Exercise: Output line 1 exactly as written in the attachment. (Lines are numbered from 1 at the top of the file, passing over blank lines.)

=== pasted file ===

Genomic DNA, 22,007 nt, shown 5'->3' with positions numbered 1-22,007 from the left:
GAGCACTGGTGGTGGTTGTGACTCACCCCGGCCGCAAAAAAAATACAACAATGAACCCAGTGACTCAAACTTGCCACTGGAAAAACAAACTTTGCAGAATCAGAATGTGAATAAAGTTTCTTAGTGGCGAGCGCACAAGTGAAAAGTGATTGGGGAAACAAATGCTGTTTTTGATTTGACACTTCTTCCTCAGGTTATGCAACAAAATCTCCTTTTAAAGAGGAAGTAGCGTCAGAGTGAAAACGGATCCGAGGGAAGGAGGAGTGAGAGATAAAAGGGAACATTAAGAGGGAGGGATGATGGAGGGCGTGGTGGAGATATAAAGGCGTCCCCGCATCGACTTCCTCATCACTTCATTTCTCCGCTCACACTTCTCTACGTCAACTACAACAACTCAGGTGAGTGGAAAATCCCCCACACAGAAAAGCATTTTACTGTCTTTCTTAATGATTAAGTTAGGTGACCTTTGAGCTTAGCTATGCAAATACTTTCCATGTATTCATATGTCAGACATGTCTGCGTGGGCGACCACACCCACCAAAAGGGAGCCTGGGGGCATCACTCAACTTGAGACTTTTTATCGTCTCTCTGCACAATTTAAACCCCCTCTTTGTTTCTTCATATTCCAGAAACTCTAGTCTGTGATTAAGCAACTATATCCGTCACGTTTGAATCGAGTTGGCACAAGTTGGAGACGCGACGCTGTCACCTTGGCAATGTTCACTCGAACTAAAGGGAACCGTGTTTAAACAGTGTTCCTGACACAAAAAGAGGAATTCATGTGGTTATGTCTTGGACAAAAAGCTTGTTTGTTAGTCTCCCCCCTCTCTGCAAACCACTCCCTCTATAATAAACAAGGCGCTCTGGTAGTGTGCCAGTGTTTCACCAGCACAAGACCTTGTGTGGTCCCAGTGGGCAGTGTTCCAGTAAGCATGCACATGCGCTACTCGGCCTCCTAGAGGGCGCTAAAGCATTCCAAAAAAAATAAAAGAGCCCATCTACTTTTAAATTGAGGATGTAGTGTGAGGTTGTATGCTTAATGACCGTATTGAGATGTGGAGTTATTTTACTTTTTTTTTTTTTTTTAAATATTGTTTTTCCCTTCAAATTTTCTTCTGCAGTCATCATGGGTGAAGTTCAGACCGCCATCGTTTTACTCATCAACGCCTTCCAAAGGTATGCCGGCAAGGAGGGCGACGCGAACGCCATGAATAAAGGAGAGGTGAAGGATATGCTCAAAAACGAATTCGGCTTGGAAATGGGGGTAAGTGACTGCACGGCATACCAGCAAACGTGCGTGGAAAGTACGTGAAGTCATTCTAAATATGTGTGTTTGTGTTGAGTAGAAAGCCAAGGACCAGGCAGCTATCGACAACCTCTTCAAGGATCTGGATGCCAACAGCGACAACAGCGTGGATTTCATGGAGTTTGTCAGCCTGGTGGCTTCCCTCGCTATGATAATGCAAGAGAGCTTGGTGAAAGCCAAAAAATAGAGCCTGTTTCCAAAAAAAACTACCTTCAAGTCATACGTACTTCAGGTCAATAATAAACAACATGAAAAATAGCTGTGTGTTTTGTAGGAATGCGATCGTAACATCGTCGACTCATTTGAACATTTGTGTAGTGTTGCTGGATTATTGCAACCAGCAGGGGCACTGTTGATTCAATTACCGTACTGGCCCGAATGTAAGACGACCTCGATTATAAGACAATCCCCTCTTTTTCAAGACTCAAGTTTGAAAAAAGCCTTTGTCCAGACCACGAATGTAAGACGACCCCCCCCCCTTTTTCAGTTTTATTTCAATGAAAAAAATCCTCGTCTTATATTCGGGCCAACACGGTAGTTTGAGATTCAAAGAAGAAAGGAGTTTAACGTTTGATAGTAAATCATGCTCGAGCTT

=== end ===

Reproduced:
Genomic DNA, 22,007 nt, shown 5'->3' with positions numbered 1-22,007 from the left: